The Caribbean island of Cuba is one that has long had an air of mystery because of its Communist history, and the positively frosty relationship it had with the United States from the late 1950s onwards. Today, steps to thaw that frosty relationship have been moving forward, but visitors from the United States will still need relatives living in Cuba to be permitted to travel there. However, this relationship with the United States has had a significant impact on the wealth and the transport network of the island, which means that you will see plenty of old American vehicles on the road, while newer transport options are slow in penetrating too much of the country.
The main railway line in Cuba runs from Havana on the north-west coast of the island down to Santiago de Cuba on the south-east coast and is the most reliable route in the country, operated using former French railway rolling stock. This route is an overnight trip running every other night and has stops at Santa Clara and Camaguey. There is a range of branch lines traveling to many towns and cities across the island, but these do tend to be less reliable, and often if there is a breakdown the delays can be a day or more.
The tickets available are more expensive for visitors than for Cubans, but they are still usually cheaper than taking the bus, while on the main route first-class offers affordable comfort for most visitors, although there aren't any sleeping compartments on this overnight route.
There are two main companies that operate the majority of the bus network in Cuba. Viazul has a fleet of modern buses that are mostly used by visitors to the country, and each has a bathroom on board and air conditioning. These buses are affordable for visitors but are not usually used by the locals because of the currency exchange that means that they are rather more expensive for those paying in Cuban Pesos.
The firm that operates most of the routes used by locals in Cuba, and the widest network of long-distance routes is Astro, and its prices are a fair amount cheaper than Viazul. The drawback is that the fleet of Chinese made buses isn't as reliable as that run by Viazul, and there are no bathrooms onboard. You will also find that there are plenty of local bus routes usually operated by small firms and covering a relatively small area, and these will usually be running with buses imported from Eastern Europe that are often several decades old.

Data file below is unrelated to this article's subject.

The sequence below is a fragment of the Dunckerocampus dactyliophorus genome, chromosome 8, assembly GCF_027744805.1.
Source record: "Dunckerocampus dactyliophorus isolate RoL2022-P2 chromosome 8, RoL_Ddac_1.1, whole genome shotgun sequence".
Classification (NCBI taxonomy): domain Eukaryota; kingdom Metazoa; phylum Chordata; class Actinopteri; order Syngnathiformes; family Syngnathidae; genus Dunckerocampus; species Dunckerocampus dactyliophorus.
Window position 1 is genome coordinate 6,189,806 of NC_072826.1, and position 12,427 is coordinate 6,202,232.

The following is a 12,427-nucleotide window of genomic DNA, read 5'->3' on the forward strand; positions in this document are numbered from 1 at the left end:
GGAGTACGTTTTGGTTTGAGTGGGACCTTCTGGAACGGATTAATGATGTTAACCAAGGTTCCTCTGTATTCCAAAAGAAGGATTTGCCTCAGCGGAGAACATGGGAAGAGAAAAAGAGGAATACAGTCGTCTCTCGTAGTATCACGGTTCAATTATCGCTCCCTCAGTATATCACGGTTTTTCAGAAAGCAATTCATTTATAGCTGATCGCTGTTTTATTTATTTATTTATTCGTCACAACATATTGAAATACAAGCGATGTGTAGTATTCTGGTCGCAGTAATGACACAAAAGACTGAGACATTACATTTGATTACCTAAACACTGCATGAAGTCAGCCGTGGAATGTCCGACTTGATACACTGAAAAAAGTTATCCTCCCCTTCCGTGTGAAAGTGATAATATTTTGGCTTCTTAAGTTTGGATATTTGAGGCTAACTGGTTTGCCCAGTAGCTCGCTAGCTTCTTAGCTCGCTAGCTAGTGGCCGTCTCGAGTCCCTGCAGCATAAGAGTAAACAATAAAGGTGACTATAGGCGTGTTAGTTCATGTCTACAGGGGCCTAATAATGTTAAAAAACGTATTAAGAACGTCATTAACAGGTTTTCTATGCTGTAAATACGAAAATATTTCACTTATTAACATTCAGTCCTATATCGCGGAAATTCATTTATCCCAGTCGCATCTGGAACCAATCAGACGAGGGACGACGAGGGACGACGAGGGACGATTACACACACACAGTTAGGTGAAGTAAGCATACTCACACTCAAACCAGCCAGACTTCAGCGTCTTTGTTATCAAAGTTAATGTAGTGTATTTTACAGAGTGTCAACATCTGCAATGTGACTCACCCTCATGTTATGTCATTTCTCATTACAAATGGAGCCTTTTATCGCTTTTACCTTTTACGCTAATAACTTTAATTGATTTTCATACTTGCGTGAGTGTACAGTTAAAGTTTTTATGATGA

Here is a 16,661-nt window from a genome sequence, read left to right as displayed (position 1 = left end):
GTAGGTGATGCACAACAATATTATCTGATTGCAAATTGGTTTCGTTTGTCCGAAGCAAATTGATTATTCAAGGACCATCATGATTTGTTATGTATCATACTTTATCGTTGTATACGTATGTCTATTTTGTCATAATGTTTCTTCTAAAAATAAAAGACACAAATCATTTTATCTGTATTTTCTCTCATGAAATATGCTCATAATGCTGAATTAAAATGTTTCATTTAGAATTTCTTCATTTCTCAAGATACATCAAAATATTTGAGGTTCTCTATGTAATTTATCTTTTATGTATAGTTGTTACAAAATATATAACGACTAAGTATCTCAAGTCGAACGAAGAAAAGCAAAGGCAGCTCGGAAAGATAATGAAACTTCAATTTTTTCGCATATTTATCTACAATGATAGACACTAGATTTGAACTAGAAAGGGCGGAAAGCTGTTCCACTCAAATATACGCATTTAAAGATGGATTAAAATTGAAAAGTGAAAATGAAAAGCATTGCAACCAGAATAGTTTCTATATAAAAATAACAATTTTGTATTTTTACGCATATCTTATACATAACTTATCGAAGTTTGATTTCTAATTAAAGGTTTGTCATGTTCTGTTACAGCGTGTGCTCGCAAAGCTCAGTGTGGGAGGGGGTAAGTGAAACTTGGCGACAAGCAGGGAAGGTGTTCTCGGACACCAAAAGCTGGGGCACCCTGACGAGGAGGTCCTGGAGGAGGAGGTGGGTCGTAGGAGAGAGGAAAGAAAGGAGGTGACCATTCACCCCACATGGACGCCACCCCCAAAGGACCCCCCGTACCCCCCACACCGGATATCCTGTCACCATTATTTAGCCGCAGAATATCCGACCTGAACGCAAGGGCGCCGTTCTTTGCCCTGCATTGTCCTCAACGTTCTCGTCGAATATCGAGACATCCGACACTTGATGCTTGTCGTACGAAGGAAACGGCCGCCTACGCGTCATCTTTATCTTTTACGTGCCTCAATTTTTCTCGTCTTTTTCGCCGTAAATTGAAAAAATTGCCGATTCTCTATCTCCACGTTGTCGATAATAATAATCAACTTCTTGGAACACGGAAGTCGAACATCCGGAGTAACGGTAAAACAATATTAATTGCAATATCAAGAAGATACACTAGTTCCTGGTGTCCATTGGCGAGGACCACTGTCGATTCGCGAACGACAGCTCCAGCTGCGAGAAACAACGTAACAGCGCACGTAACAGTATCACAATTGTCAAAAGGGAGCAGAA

The collectivo is one of the typical transport methods in the Caribbean, Central America and some parts of South America, and in Cuba as well it is a very convenient way of getting around. These will usually be cars that will run between two towns, and will then take you to a particular place such as a hotel or hostel in your destination. Prices are usually affordable but make sure you negotiate as the opening price will usually be well above what the locals will pay, while it is also worth noting that the collectivo will wait until all seats are full before starting the journey.
Cuba is probably the only country in the world where hitchhiking is a part of the public transport network, and here there are certain vehicles that have to provide a ride for anyone who is looking for a journey. There are certain spots along the main transport routes known as 'Amarillo Points' where the vehicles will stop, and an official there will take the details of where you need to get to, and you then wait to be called forward. The traditional technique of sticking your thumb out can also be used, although on some longer drives locals will usually expect a small contribution of up to fifty pesos towards the journey.
There are a small number of ferry services in Cuba that serve two archipelagos around the coast of the main island, with routes from Cienfuegos and Trinidad serving the Canarreos Islands and the Juventud Islands off the north coast of Cuba. There are also some airlines that serve domestic routes, but don't expect the kind of comforts you would get on long-distance or international routes. Cycling is another popular way of getting around the island, but there are only a small number of operators in the major cities that actually rent bicycles, so you may have to source one upon arrival.